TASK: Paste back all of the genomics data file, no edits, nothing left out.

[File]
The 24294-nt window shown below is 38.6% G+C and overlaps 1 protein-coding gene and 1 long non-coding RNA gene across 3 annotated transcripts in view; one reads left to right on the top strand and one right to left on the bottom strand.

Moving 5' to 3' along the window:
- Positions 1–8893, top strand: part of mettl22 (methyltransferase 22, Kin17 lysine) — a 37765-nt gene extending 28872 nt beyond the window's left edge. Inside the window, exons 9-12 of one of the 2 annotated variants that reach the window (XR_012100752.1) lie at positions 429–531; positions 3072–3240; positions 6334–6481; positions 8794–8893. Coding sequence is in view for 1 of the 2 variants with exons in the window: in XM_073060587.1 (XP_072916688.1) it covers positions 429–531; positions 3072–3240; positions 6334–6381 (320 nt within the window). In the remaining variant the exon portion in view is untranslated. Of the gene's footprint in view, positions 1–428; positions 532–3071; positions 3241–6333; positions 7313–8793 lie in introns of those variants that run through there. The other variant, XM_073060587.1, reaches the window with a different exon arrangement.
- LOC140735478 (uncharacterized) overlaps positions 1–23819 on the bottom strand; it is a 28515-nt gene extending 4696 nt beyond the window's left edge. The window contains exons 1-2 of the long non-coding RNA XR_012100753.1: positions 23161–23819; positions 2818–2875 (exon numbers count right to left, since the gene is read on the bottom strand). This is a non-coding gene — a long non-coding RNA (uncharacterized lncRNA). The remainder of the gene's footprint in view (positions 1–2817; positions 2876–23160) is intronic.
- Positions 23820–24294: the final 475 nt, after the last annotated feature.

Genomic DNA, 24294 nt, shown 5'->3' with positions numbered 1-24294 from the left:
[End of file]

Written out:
The 24294-nt window shown below is 38.6% G+C and overlaps 1 protein-coding gene and 1 long non-coding RNA gene across 3 annotated transcripts in view; one reads left to right on the top strand and one right to left on the bottom strand.

Moving 5' to 3' along the window:
- Positions 1–8893, top strand: part of mettl22 (methyltransferase 22, Kin17 lysine) — a 37765-nt gene extending 28872 nt beyond the window's left edge. Inside the window, exons 9-12 of one of the 2 annotated variants that reach the window (XR_012100752.1) lie at positions 429–531; positions 3072–3240; positions 6334–6481; positions 8794–8893. Coding sequence is in view for 1 of the 2 variants with exons in the window: in XM_073060587.1 (XP_072916688.1) it covers positions 429–531; positions 3072–3240; positions 6334–6381 (320 nt within the window). In the remaining variant the exon portion in view is untranslated. Of the gene's footprint in view, positions 1–428; positions 532–3071; positions 3241–6333; positions 7313–8793 lie in introns of those variants that run through there. The other variant, XM_073060587.1, reaches the window with a different exon arrangement.
- LOC140735478 (uncharacterized) overlaps positions 1–23819 on the bottom strand; it is a 28515-nt gene extending 4696 nt beyond the window's left edge. The window contains exons 1-2 of the long non-coding RNA XR_012100753.1: positions 23161–23819; positions 2818–2875 (exon numbers count right to left, since the gene is read on the bottom strand). This is a non-coding gene — a long non-coding RNA (uncharacterized lncRNA). The remainder of the gene's footprint in view (positions 1–2817; positions 2876–23160) is intronic.
- Positions 23820–24294: the final 475 nt, after the last annotated feature.

Genomic DNA, 24294 nt, shown 5'->3' with positions numbered 1-24294 from the left: